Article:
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Hawaiian Airlines releases sustainability report

LIHU‘E — Talk about sky high sustainability goals.

Honolulu-based Hawaiian Airlines has published its annual Corporate Kuleana report, a docket evaluating its progress in sustainability after regaining 91 percent of its pre-pandemic capacity and affirming its plans for a greener future.

“In shifting from rebuilding to sustainable growth, we are investing in our people and systems, elevating our guest experience and strengthening our finances to position us for success,” said Hawaiian Airlines president and CEO Peter Ingram in the report’s welcome note.

The report states Hawaiian Airlines’ released 2.8 million metric tons of carbon dioxide-equivalent emissions (CO2e) in 2022 — almost all of which can be tied to its purchase and use of jet fuel.

According to the report, approximately 82 percent of the company’s emissions stemmed from jet fuel’s combustion, while just over 17 percent comes from “well-to-tank” emissions, created between the fuel’s production and distribution.

The report attributes the remaining 1 percent of emissions to ground vehicle fuels and electricity for offices, as well as for maintenance and cargo facilities.

With so much of the company’s emissions rooted in jet fuel, it comes as no surprise that Hawaiian Air’s sustainability plan focuses so heavily on weaning off of it.

The report reaffirms the company’s goal of reaching net-zero carbon emissions by 2050. First announced in late March, the lofty goal relies on what’s known as sustainable aviation fuel, or SAF.

Made from sustainable feedstock — such as corn grain, oil seeds and algae — combustion of SAF releases carbon that was only recently taken from the atmosphere as opposed to fossil fuels, which release carbon that was trapped underground for millions of years.

“You can reduce the carbon footprint to some extent through … flying more efficient routes, less idling when you’re on the ground, more efficient engines — those are all being done,” said Peter Matlock, consultant at the federal Joint BioEnergy Institute and bioeconomy research and commercialization specialist at University of Hawai‘i at Hilo when Hawaiian Airlines’ road map was first published.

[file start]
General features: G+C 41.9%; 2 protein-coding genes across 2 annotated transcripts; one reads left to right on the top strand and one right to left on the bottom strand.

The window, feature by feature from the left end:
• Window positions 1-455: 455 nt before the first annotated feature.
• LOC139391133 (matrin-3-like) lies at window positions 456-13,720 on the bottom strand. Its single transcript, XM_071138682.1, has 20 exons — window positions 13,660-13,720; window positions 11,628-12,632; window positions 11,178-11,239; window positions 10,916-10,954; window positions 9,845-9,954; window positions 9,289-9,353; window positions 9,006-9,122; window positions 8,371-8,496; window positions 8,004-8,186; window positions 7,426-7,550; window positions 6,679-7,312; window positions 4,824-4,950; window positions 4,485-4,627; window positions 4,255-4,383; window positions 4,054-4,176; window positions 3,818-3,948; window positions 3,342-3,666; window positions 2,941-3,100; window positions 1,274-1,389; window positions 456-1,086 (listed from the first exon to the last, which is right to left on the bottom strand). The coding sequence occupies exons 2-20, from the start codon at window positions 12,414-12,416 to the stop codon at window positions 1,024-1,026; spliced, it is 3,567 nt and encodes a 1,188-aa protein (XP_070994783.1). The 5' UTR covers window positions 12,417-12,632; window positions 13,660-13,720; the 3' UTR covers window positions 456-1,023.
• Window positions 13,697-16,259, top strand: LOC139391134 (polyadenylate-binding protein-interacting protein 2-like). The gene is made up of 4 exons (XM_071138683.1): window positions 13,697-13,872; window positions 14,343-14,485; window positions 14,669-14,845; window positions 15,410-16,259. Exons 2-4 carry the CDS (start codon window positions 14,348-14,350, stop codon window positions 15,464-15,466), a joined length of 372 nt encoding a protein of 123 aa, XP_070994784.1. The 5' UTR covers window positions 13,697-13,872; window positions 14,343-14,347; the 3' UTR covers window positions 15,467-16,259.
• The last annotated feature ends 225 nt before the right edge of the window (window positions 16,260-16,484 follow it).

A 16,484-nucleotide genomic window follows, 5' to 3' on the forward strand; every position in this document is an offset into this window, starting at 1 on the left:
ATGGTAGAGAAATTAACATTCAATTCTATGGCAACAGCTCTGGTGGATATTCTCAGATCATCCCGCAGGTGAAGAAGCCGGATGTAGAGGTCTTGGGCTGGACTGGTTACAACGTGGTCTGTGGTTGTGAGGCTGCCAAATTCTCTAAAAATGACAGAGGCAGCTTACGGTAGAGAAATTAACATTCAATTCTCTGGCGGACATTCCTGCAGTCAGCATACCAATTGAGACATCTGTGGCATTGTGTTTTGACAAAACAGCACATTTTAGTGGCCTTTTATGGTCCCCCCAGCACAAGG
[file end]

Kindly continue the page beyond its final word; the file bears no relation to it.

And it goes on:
“But at some point, you absolutely need sustainable aviation fuel. You just cannot get around it.”

SAF is also a “drop-in” fuel, meaning it can be mixed with traditional jet fuel and used with no changes made to aircraft.

Hawaiian Airlines announced in late March that it would purchase 50 million gallons of SAF from biofuel company Gevo, with deliveries set to begin in 2029. Hawaiian Airlines has also partnered with Par Hawai‘i, the state’s largest oil refinery, to explore potential SAF production in Hawai‘i.

Additionally in the report, Hawaiian Airlines announced its commitment to eliminate onboard single-use plastics by 2029, noting its 2022 partnership with Jason Momoa-founded water company Mananalu to phase out plastic water bottles, replacing them with recyclable aluminum ones.

The report also touts the company’s diverse workforce. In 2022, more than 80 percent of Hawaiian Airlines’ active workers identified as racially or ethnically diverse, over 48 percent identified as female, and 7 percent identified as veterans.

For employees director-level or higher, more than 50 percent identified as racially or ethnically diverse, over 30 percent identified as female, and 13 percent identified as veterans.

While Ingram expressed optimism over the company’s trajectory, he acknowledged the push for sustainability and inclusivity is far from over.

“I am proud of the progress we are making,” he said. “But we have more to do.”


Jackson Healy, reporter, can be reached at 808-647-4966 or
Source: The Garden Island

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